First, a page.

Oil and gas firms are having their worst year for new fossil fuel discoveries in decades and reserves are dwindling. The oil and gas industry is on track to discover just 4.7 billion barrels of oil equivalent (boe) by the end of 2021, its worst performance in 75 years. The ratio of proven reserves to production, a measure of how much extractable oil remains in the ground relative to annual production, is now at its lowest level since 2011.

Production of existing wells naturally declines each year, so the industry must constantly open up new fields to keep pace with demand. Global oil production declines by about 7% per year without investment in existing fields.

Yet, global oil and gas firms have slashed capital expenditures since 2015 as oil prices plummeted. During the pandemic, firms cut exploration budgets, even more, to trim debt, pay dividends, and stem huge losses. The industry was in a survival mode throughout 2020, reducing its capital expenditures to match with low cash flows through the pandemic.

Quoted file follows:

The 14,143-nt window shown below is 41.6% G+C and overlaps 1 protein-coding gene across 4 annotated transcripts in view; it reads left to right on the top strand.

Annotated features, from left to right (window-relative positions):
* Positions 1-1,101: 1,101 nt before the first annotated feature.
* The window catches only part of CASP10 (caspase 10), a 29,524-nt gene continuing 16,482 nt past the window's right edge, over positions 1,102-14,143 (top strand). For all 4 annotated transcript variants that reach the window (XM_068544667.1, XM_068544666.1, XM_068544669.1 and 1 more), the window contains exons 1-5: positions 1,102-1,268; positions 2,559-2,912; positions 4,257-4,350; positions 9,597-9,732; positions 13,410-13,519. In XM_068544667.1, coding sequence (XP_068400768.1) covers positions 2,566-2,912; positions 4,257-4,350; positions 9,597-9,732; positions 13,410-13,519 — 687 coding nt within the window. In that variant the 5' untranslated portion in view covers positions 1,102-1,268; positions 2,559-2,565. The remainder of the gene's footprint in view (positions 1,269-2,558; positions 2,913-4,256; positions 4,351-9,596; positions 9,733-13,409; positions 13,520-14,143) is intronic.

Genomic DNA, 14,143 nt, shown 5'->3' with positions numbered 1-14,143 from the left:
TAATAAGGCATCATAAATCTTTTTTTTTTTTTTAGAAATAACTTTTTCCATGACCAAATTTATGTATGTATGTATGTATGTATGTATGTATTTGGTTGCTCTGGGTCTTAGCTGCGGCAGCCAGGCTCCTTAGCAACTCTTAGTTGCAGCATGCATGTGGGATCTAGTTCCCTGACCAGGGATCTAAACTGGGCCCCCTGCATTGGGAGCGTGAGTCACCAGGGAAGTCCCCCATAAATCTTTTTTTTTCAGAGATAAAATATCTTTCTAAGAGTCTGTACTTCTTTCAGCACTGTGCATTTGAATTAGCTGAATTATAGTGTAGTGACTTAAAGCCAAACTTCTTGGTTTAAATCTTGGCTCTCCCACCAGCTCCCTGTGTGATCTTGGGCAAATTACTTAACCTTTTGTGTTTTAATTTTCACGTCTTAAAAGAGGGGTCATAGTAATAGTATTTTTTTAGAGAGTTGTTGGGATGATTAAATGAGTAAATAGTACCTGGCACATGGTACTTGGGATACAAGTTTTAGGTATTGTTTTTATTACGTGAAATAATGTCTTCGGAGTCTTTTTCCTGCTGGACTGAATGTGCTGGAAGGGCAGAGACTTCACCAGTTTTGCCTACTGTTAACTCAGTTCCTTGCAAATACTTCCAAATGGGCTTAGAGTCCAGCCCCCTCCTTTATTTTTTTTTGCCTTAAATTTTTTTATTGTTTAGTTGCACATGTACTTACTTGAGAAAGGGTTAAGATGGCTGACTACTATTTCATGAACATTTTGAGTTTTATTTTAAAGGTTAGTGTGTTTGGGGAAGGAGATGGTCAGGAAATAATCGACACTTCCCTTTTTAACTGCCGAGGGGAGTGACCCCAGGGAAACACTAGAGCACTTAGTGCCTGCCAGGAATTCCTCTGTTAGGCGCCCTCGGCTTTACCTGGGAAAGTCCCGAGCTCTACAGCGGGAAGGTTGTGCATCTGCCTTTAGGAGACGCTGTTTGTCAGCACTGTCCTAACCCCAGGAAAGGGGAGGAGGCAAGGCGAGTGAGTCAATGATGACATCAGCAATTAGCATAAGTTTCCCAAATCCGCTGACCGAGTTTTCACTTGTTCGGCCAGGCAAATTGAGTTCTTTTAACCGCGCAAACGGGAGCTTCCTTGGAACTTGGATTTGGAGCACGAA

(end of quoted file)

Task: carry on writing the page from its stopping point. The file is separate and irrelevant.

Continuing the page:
In 2020, industry investment dropped by $145 billion, leaving it at about half the level it was in 2014. It remained at a similar level into 2021. This is also the reason why so many Malaysia-listed oil and gas service providers are experiencing single-digit utilization rates on their assets and also their bad financial performance. 

This dwindling supply is colliding with rising demand, pushing up prices. In order to avoid a spiraling oil price and lead to a recession due to high inflation, oil majors are starting their capital expenditure aggressively.

A massive flow of contracts to the oil and gas industry is also seen recently. Avoid companies with massive debt as the company management is busy handling their creditors and supplier payables. Companies with a healthy balance sheet should be experiencing the best year since 2015.